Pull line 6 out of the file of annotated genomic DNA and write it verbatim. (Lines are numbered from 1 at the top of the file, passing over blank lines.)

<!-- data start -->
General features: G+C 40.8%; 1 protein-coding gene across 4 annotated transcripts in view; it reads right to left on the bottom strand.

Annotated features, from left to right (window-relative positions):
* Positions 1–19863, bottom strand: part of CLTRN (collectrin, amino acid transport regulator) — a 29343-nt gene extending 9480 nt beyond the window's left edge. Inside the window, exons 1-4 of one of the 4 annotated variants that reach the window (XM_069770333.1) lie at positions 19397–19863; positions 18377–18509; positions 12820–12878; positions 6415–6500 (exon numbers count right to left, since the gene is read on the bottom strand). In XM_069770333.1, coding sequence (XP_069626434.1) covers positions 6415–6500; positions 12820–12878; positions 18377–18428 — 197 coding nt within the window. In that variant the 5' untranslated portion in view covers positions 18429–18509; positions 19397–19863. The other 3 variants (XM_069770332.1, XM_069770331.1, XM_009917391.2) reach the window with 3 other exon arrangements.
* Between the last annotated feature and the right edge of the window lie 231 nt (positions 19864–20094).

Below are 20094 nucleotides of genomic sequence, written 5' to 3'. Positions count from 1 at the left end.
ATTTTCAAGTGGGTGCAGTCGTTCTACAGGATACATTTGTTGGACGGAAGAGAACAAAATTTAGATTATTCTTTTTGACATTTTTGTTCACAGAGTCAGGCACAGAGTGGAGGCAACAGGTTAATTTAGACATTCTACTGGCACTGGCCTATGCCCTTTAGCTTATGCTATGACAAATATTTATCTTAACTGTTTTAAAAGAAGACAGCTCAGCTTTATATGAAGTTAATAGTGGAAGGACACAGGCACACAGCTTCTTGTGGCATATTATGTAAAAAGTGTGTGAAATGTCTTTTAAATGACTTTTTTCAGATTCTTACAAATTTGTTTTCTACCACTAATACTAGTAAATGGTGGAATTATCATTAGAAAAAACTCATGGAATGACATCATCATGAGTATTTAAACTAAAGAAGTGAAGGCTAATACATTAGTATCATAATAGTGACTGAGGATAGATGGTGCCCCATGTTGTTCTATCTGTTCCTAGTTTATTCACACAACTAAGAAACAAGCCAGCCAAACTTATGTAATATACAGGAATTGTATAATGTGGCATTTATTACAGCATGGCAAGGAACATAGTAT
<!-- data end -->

ATTTTCAAGTGGGTGCAGTCGTTCTACAGGATACATTTGTTGGACGGAAGAGAACAAAATTTAGATTATTCTTTTTGACATTTTTGTTCACAGAGTCAGGCACAGAGTGGAGGCAACAGGTTAATTTAGACATTCTACTGGCACTGGCCTATGCCCTTTAGCTTATGCTATGACAAATATTTATCTTAACTGTTTTAAAAGAAGACAGCTCAGCTTTATATGAAGTTAATAGTGGAAGGACACAGGCACACAGCTTCTTGTGGCATATTATGTAAAAAGTGTGTGAAATGTCTTTTAAATGACTTTTTTCAGATTCTTACAAATTTGTTTTCTACCACTAATACTAGTAAATGGTGGAATTATCATTAGAAAAAACTCATGGAATGACATCATCATGAGTATTTAAACTAAAGAAGTGAAGGCTAATACATTAGTATCATAATAGTGACTGAGGATAGATGGTGCCCCATGTTGTTCTATCTGTTCCTAGTTTATTCACACAACTAAGAAACAAGCCAGCCAAACTTATGTAATATACAGGAATTGTATAATGTGGCATTTATTACAGCATGGCAAGGAACATAGTAT